Option compensation can be a double-edged sword
Options are viewed by most corporations as an essential component in an
executive compensation package. They have the potential to provide a major
windfall to their holder - not just a small performance bonus. However, they
have their darker side, too.
options are supposed to be a form of incentive compensation. If the holder of
options works hard and is a team player, she will be handsomely rewarded when
the market bids up the company's share price. Unfortunately, though, a company's
share price often bears no resemblance to its underlying financial performance,
let alone the performance of any one individual. Hence, a new hire, lured by the
sizzle of stock options, can become discouraged if they don't meet her
an investor's perspective, there's a huge downside to options, namely dilution.
Companies, especially the Silicon Valley variety, typically have between 20% and
30% of their shares under option. As these options are exercised, investors who
have paid market price for their holdings can be substantially diluted. Not only
that, but those shares purchased under option by an optionee are likely to be
sold into the market for a profit, rather than be held by the employee as a
loyal co-owner of the enterprise.
routine granting and subsequent exercising of options can quickly compound the
outstanding share balance. This gives rise to "market capitalization
creep" - a steady rise in value of the company attributable to an increased
stock float. Theoretically, share prices should fall slightly as new shares are
issued. However, these new shares conveniently get absorbed, especially in hot
markets. I've seen companies double their stock base in less than two years!
belief that options are better than company bonuses because the cash comes from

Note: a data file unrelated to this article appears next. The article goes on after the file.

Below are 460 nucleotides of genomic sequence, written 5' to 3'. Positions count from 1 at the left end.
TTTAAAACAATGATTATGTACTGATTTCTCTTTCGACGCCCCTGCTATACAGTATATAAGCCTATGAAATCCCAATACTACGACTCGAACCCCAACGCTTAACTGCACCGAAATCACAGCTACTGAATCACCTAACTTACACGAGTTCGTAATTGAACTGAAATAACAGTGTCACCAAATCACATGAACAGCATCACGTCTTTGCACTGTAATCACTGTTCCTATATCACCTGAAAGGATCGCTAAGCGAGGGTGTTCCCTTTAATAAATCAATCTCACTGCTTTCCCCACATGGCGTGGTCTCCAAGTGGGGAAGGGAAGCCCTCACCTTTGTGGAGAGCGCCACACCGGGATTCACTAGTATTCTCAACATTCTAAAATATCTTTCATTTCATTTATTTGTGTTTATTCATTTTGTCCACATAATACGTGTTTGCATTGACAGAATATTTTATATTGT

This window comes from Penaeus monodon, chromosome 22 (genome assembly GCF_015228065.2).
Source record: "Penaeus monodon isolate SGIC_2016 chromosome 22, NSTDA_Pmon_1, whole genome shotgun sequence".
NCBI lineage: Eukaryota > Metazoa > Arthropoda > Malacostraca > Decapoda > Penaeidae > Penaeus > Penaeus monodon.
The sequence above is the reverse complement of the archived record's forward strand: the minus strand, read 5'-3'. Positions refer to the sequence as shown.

the market, rather than from corporate cash flows, is nonsense. The long term
dilutive effect is far greater, not to mention the negative impact on earnings
bullish market sessions, options can indeed provide huge benefits to their
holders. However, as we've seen recently, stock prices can drop mercilessly.
When they do, employees with deep out-of-the-money options can become
discouraged by feeling that something has been taken away from them. Instead of
doing their work, they become obsessed with watching stock prices.
has been used to describe lucky option holders with highly appreciated options.
As these optionaires become real millionaires, corporate managers must ask
themselves if their payouts are really justified. Why should a secretary earn a
half million dollar bonus just because she had 10,000 "token" options?
What did she risk? And what about those instantly rich millionaire managers who
decide to make a lifestyle change and quit their jobs?
return for being a director of a junior public company, options may be one's
only compensation. A colleague of mine was given an option to buy 50,000 shares
at $.40 per share, good for five years. For three years, the stock languished,
trading under $.50. In the early 1998 run-up in prices (just like we're seeing
now), the shares jumped up to $2.00. At this price, it made a lot of sense to
exercise these options but he was asked by the CEO to hold off on the basis that
the company was planning a financing and it wouldn't look good for directors to
be selling stock. By mid-summer, the market slumped and the financing was
cancelled. He finally exercised the options in the fifth year - just before
their expiry - when the stock was trading at around $.60. Needless to say, he
did not reap any huge windfall for his commitment to the company.
way I see it, as much as stock options can be a great carrot in attracting
talent, they may not be the panacea which we'd like them to be. Less aggressive
stock option plans would be less punitive to shareholders yet still offer
incentives to key employees.